Fairland School History Goes
Back to at Least 1846
Chillicothe Constitution Tribune, June 22, 1953.
by Mrs. Luther Boone, Wheeling, Missouri
reprinted with the permission of the Chillicothe Constitution Tribune
Studies, Trudges in the Snow and Building are recalled today
Fairland, situated in District 1, Section 8, Township 56, Range 22, 2˝ miles southwest of Bedford, is one of the largest and oldest of the school districts in Livingston County.
Much of the school’s early history was furnished by J. L. Myers, M. D. of Mission, Kansas, a former pupil, who started to school at Fairland in 1877 at the age of five. Simeon Myers, his father, taught Fairland school in the late sixties after he came to Missouri from Illinois in 1866 and Susan Alexander Myers, his mother, attended the school in her youth. His five brothers were also pupils at Fairland.
Parker Myers of Wheeling, who started to school there in 1866, is to be commended for his untiring efforts in supplying pertinent data for the school’s history. He is the son of the late William Myers and his brothers, Calvin, Floyd and Simeon, also went to Fairland.
Fairland district is three miles in distance from the extreme east to the extreme west. It is two miles north to south except a half-mile square in the northeast comer was eliminated. The minutes of the director’s meeting of April 15, 1876 state that it was voted at that time not to change the boundary line. The minutes of April 1885 meeting state, however, that it was voted to change its boundaries and a complete description of them is recorded in the minutes. The petition was presented by W. W. Randolph.
There is a difference of opinion as to who deeded the land for the school site but the only record the writer could find recorded, states that the two square acres situated in the northwest comer of the southeast quarter of the southeast quarter of section eight were deeded to the trustees of Fairland school by William W. Walden and Sarah Ann, his wife, on March 27, 1846. The trustees were George Munro, Abner Johnson and William L. Brown. Some think the land for the school was deeded by Spencer Alexander, the grandfather of Dr. Myers.
The first school building was a log structure which burned. Since the earliest record preserved begins in the year 1876, it could not be determined when the first school was destroyed. A frame building was erected, which later was blown from its foundation when a tornado hit the Bedford community in 1880. A new foundation was laid and the building placed upon it and repaired. That was 75 years ago and the building still stands. It was purchased by Stanley Singleton in 1950 and when he started to remove the floor that he might use the building for a machine shed, he found three layers of flooring, all of white oak. He states that the joists of the building are solid. He also found the old foundation slightly to the side of the present one buried in the weed growth of many years.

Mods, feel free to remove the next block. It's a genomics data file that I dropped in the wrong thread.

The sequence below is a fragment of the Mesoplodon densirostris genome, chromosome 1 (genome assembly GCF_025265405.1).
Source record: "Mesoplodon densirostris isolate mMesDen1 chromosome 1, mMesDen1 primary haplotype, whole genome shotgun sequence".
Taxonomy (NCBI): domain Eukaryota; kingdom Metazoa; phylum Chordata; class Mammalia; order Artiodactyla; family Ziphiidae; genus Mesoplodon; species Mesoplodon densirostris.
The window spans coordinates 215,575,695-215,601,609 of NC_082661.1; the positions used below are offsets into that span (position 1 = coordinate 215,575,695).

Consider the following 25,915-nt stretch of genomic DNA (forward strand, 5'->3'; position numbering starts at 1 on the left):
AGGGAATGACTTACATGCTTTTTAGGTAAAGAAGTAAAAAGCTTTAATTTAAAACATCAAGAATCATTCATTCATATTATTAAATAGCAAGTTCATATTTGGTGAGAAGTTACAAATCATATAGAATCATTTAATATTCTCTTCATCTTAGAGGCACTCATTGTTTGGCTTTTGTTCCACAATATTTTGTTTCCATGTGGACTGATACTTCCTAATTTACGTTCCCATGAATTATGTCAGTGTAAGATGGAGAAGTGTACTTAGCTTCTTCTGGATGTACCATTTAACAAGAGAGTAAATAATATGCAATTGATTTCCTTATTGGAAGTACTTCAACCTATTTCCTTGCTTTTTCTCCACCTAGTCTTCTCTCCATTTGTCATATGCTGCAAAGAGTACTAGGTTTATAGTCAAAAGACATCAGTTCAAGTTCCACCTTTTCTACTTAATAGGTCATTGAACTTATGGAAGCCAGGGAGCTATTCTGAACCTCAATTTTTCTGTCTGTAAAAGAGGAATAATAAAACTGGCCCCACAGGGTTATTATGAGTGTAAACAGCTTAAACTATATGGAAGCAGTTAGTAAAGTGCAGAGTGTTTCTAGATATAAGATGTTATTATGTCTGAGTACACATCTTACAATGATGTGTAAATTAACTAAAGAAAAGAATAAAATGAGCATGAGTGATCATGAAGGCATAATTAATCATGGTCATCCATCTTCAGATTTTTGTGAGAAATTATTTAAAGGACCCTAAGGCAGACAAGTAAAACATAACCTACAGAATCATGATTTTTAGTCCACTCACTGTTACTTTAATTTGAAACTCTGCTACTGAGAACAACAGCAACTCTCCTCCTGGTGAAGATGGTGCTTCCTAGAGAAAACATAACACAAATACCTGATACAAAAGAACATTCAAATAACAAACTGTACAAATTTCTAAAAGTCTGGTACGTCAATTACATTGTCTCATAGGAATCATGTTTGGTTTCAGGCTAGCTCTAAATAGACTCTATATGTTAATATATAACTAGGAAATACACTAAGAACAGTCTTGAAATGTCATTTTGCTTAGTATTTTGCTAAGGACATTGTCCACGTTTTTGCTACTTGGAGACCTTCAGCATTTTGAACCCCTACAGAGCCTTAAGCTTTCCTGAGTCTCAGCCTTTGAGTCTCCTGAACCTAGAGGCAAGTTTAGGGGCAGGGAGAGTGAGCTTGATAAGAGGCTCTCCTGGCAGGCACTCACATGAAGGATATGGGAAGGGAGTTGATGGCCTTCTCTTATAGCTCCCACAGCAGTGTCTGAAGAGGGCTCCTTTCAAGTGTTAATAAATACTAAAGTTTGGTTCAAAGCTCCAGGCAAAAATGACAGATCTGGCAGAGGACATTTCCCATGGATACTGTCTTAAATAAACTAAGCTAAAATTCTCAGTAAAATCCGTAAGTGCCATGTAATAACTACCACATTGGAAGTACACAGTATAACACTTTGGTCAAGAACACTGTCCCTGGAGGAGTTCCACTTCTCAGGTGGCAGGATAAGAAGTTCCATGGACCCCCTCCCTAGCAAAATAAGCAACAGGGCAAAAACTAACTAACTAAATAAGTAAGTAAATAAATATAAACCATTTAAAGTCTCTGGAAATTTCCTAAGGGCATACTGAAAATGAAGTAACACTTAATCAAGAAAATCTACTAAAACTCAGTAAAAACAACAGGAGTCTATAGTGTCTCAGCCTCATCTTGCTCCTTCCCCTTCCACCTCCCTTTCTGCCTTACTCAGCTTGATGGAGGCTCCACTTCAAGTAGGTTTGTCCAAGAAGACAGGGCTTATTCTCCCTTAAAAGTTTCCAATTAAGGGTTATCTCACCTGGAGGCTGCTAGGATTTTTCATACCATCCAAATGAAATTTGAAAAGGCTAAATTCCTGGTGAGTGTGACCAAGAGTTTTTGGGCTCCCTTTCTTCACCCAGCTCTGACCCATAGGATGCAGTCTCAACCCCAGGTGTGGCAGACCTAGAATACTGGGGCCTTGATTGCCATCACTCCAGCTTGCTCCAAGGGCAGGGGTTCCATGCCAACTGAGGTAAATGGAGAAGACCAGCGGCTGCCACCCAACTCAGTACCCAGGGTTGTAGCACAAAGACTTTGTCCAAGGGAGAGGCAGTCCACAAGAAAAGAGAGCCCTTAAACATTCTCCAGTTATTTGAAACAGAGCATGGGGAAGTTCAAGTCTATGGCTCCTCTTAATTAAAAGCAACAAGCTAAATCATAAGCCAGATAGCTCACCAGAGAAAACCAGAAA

The building, approximately 40x20 feet, faced the east. It was weather-boarded and painted white and had four windows each on the north and south. Two doors led from a hall into the main room. There was a slate blackboard on the wall between the doors. Later when the partition was removed, the boards were used to make two desks eight feet long. Sheepskin erasers were used in the early days of the school.
There was a low platform about six inches high and five feet wide across the west end of the building. Two desks facing each other were upon the platform with the teacher’s desk in the center facing east. Back-less recitation benches were against the west wall on the platform. On October 1, 1884, lumber was ordered to make four seats and two desks eight feet long. Two years later, June 6, 1886, $150.00 was appropriated for repairing the schoolhouse and purchasing new seats. Twenty-one desks with seats attached were ordered through John Collar, agent for the Kane Manufacturing Company, at a cost of $99.75. A Victor teacher’s desk was ordered for the sum of $10.00, to be delivered by September 1st of that year. At this time the walls were covered with thick paper and ceiled.
When the cloakroom partition was removed, nails were placed in cleats on the wall at the east end of the building also, for the pupils’ lunch pails and on cold days the contents would freeze.
Drinking water was carried from Bill Sterling’s pasture for many years. In 1883 a cistern was dug. The contract was let to R. R. Singleton for the sum of $28.50. B. B. Alexander of Portland, Oregon, who started to Fairland in 1892, writes that the cistern was always dry during September, October and November and the drinking water had to be carried in the wooden water bucket from a well located about a quarter of a mile from the schoolhouse. The teacher would choose certain pupils, (usually in pairs), to go for the water. Since the water was carried such a distance, the bucket was never more than two-thirds full when it reached the school and two or three trips a day was necessary. Some of the pupils, desiring to kill time out of school, would make it a point to fall with the bucket and spill the water just before they reached the schoolhouse so that they would have to make a trip back to the well after more water. This became such a frequent occurrence that the teacher finally decided to send one of the older pupils alone after water, which pretty well put an end to the water spilling.